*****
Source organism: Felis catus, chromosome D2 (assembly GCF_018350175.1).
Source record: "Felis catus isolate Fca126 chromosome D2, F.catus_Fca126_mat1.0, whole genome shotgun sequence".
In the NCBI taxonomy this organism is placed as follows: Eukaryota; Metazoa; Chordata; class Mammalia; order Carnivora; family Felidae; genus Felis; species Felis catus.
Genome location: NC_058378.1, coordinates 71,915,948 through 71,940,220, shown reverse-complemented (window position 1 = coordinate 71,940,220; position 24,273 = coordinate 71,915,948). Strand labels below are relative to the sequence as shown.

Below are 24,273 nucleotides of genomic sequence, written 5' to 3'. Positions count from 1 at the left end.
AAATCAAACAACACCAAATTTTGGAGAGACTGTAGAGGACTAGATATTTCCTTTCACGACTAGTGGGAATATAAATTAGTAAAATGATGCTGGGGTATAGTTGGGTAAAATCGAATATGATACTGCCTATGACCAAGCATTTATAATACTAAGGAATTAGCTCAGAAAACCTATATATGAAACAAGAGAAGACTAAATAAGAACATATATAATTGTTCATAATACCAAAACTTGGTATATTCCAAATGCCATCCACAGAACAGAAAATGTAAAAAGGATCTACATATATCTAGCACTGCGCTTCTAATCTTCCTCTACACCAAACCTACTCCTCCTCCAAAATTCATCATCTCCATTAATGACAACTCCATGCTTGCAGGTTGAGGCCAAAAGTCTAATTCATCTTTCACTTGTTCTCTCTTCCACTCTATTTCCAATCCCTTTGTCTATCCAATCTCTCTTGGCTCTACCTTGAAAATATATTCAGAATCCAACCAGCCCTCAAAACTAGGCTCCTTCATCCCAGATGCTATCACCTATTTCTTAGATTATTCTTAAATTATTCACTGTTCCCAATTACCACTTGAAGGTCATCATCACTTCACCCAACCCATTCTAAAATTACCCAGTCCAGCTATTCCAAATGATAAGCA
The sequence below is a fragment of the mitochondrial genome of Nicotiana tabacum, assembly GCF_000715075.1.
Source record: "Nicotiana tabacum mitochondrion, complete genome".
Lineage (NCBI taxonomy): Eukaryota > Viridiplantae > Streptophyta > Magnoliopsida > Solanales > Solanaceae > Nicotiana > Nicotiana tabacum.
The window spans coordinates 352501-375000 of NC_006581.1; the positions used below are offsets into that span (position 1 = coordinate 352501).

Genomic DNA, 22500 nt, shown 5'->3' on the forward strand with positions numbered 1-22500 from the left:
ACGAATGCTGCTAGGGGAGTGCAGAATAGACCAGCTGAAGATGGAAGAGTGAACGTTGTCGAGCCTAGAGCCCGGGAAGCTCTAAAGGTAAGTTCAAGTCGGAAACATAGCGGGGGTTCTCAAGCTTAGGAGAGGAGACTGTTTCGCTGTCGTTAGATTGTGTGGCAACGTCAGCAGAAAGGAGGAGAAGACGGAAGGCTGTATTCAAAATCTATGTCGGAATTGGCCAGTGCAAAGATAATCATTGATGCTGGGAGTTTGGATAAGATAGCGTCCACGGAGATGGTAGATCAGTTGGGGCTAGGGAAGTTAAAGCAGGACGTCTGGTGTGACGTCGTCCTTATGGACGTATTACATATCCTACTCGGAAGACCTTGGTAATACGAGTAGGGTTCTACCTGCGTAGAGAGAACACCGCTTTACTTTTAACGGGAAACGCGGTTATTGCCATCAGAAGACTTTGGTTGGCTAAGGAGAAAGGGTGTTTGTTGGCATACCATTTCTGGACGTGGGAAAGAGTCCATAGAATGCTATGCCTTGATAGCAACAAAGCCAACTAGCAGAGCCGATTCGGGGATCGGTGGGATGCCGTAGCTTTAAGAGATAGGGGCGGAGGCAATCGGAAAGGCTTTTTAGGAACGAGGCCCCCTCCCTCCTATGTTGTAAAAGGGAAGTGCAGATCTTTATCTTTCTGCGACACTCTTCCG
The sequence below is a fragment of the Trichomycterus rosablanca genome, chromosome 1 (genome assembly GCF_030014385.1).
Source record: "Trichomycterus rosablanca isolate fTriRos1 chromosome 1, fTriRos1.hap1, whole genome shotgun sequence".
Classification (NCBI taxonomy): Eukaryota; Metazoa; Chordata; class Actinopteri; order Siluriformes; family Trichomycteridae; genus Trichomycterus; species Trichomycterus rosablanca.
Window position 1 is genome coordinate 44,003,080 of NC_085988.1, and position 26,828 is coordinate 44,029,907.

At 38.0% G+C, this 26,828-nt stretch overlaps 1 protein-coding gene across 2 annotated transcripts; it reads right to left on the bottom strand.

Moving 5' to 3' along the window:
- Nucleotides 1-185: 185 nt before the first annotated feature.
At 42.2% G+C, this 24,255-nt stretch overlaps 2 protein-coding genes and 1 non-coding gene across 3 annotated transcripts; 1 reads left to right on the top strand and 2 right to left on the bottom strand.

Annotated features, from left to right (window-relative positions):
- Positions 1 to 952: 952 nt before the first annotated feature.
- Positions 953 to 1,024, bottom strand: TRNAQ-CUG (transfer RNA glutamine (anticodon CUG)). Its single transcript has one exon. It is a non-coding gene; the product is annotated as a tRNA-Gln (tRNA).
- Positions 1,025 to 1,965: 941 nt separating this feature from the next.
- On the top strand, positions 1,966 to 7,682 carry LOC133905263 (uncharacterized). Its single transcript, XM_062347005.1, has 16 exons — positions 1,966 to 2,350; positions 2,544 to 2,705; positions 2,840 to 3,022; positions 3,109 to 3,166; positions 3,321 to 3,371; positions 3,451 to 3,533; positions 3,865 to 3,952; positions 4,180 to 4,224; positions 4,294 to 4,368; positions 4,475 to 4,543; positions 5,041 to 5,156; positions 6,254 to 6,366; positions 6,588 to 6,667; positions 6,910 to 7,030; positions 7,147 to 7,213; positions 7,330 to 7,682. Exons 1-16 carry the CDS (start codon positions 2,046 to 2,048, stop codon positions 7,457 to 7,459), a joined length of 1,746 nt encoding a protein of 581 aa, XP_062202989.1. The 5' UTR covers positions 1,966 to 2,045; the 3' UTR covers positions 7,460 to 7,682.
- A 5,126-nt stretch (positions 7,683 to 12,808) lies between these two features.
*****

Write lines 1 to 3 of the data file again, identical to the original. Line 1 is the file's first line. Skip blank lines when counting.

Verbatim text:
Source organism: Felis catus, chromosome D2 (assembly GCF_018350175.1).
Source record: "Felis catus isolate Fca126 chromosome D2, F.catus_Fca126_mat1.0, whole genome shotgun sequence".
In the NCBI taxonomy this organism is placed as follows: Eukaryota; Metazoa; Chordata; class Mammalia; order Carnivora; family Felidae; genus Felis; species Felis catus.